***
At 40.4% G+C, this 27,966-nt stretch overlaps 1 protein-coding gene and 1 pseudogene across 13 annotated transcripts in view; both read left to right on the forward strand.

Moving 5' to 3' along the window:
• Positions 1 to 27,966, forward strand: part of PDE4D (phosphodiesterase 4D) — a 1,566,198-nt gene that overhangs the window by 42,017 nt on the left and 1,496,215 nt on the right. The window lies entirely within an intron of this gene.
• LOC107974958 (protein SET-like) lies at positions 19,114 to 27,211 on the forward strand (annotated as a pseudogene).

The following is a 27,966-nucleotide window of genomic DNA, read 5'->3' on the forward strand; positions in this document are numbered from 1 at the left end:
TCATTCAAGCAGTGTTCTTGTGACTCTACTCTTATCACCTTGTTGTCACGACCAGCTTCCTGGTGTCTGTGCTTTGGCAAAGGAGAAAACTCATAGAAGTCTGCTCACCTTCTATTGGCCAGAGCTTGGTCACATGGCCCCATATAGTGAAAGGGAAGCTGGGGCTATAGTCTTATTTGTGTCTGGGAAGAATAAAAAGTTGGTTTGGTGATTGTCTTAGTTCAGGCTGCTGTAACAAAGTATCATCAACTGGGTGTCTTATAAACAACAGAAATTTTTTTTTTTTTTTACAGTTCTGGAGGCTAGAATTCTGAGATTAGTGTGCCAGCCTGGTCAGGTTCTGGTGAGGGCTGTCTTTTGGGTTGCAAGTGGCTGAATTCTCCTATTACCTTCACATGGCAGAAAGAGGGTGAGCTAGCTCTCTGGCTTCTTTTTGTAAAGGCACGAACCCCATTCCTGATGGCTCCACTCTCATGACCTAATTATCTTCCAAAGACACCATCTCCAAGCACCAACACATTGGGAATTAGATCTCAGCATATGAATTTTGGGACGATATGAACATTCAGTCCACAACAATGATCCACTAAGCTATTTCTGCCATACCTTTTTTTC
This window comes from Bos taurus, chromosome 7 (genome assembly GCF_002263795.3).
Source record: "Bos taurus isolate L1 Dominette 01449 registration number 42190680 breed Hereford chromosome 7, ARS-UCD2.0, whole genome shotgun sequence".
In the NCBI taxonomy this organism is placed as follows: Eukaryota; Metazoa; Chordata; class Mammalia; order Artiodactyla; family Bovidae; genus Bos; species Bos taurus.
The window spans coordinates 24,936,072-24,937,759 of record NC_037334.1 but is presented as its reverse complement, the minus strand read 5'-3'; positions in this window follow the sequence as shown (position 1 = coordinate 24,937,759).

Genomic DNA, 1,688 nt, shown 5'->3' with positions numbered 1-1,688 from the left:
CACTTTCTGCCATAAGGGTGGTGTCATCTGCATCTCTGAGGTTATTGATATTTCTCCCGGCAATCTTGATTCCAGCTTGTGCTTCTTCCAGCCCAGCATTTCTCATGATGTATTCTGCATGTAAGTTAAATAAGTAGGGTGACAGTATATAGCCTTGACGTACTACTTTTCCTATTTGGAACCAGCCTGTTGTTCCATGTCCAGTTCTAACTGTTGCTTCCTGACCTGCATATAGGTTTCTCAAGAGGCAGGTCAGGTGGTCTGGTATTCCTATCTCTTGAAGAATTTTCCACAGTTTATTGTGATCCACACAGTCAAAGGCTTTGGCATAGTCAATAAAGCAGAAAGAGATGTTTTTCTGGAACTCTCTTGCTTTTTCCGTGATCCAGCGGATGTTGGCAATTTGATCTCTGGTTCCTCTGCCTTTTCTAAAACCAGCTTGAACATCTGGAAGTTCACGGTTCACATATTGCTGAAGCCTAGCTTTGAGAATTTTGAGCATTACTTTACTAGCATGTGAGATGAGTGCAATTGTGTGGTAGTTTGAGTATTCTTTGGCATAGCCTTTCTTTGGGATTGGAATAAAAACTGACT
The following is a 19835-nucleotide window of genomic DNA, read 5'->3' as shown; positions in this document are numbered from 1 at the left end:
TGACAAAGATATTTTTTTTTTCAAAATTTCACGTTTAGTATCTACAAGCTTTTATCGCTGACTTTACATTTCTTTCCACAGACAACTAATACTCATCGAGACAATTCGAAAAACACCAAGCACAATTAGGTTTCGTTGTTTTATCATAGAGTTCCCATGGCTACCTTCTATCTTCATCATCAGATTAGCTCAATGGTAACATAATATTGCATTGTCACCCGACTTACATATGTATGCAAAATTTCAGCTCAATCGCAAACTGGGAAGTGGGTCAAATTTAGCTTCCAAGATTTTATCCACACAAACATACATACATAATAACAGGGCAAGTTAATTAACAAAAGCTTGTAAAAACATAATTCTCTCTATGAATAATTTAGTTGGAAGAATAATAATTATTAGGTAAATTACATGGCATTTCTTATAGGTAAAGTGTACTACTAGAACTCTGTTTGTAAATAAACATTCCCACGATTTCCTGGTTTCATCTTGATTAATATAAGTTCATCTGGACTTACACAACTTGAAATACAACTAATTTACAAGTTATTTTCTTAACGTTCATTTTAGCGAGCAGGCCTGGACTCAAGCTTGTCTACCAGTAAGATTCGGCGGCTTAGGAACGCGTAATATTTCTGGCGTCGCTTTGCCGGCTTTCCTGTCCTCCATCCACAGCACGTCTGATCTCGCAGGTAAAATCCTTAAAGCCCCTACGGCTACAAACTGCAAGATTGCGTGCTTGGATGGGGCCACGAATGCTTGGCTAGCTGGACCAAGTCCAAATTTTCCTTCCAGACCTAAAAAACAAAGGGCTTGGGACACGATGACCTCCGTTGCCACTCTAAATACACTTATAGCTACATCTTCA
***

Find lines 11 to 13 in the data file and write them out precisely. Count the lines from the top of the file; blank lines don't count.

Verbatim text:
Genomic DNA, 1,688 nt, shown 5'->3' with positions numbered 1-1,688 from the left:
CACTTTCTGCCATAAGGGTGGTGTCATCTGCATCTCTGAGGTTATTGATATTTCTCCCGGCAATCTTGATTCCAGCTTGTGCTTCTTCCAGCCCAGCATTTCTCATGATGTATTCTGCATGTAAGTTAAATAAGTAGGGTGACAGTATATAGCCTTGACGTACTACTTTTCCTATTTGGAACCAGCCTGTTGTTCCATGTCCAGTTCTAACTGTTGCTTCCTGACCTGCATATAGGTTTCTCAAGAGGCAGGTCAGGTGGTCTGGTATTCCTATCTCTTGAAGAATTTTCCACAGTTTATTGTGATCCACACAGTCAAAGGCTTTGGCATAGTCAATAAAGCAGAAAGAGATGTTTTTCTGGAACTCTCTTGCTTTTTCCGTGATCCAGCGGATGTTGGCAATTTGATCTCTGGTTCCTCTGCCTTTTCTAAAACCAGCTTGAACATCTGGAAGTTCACGGTTCACATATTGCTGAAGCCTAGCTTTGAGAATTTTGAGCATTACTTTACTAGCATGTGAGATGAGTGCAATTGTGTGGTAGTTTGAGTATTCTTTGGCATAGCCTTTCTTTGGGATTGGAATAAAAACTGACT
The following is a 19835-nucleotide window of genomic DNA, read 5'->3' as shown; positions in this document are numbered from 1 at the left end: